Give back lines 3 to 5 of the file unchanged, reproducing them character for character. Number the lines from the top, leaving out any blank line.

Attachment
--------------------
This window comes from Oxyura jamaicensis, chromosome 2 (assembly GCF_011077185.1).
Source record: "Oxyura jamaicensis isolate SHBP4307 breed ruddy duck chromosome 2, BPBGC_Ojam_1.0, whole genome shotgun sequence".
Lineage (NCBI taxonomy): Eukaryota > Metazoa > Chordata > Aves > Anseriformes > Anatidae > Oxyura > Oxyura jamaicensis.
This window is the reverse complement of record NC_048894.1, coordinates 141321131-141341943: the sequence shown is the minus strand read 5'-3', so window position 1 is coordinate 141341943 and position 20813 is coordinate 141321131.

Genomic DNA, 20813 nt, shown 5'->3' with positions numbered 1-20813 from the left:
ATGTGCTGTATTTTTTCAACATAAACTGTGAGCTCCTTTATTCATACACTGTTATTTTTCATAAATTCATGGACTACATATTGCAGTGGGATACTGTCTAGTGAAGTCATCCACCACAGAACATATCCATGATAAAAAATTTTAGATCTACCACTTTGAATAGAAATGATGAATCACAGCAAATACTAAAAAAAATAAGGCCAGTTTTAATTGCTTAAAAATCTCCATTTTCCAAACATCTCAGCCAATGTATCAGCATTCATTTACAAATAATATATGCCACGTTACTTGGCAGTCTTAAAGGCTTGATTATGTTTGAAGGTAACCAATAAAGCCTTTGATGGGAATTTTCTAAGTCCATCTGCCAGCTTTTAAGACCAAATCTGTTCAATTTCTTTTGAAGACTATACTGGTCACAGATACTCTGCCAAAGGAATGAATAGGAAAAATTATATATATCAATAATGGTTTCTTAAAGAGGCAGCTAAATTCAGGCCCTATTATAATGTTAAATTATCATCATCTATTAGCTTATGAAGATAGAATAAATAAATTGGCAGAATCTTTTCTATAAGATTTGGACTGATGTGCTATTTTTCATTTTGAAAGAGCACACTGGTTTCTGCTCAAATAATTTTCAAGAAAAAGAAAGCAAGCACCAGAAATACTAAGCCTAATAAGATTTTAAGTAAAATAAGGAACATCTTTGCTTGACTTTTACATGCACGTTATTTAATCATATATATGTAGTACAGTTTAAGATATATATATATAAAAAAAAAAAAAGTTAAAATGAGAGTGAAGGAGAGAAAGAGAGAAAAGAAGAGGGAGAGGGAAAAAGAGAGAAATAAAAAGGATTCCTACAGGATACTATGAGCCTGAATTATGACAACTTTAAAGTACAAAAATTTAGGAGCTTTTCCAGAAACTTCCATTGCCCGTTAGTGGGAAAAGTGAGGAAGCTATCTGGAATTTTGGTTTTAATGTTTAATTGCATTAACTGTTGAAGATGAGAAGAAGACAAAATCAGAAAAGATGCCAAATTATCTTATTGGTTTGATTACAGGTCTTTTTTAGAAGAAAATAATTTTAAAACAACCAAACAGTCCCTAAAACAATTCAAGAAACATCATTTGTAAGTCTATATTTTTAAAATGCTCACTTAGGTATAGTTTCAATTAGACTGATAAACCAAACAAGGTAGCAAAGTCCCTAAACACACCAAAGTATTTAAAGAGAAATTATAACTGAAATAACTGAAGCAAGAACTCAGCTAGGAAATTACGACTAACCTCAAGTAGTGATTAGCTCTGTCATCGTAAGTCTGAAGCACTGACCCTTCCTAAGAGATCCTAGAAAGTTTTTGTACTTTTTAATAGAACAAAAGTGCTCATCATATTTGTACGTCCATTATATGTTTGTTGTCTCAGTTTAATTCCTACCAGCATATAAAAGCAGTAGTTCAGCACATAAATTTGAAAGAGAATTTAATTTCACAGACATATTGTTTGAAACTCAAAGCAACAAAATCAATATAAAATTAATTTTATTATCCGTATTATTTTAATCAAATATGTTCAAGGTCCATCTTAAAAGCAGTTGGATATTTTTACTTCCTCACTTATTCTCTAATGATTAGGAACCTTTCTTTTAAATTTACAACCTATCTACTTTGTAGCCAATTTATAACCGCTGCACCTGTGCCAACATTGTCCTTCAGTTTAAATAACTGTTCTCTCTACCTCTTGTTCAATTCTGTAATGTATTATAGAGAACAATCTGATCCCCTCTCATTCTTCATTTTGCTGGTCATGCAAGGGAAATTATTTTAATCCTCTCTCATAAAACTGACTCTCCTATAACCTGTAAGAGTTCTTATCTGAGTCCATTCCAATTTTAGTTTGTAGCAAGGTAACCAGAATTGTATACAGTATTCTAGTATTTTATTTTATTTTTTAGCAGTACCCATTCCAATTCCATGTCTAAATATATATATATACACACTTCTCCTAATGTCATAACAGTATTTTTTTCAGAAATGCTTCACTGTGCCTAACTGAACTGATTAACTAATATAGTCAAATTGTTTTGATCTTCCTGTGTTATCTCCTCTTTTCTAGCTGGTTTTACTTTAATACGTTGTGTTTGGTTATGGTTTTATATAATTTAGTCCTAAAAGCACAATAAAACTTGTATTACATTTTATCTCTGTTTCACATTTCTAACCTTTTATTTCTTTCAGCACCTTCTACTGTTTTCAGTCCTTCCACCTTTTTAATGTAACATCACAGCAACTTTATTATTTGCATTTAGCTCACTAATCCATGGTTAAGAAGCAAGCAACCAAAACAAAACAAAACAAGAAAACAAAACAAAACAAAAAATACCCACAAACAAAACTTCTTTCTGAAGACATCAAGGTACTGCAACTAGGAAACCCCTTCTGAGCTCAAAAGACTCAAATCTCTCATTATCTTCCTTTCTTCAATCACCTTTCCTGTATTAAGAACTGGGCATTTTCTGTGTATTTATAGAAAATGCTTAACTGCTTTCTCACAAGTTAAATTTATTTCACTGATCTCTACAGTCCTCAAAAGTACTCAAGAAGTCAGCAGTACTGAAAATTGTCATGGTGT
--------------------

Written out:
Lineage (NCBI taxonomy): Eukaryota > Metazoa > Chordata > Aves > Anseriformes > Anatidae > Oxyura > Oxyura jamaicensis.
This window is the reverse complement of record NC_048894.1, coordinates 141321131-141341943: the sequence shown is the minus strand read 5'-3', so window position 1 is coordinate 141341943 and position 20813 is coordinate 141321131.

Genomic DNA, 20813 nt, shown 5'->3' with positions numbered 1-20813 from the left: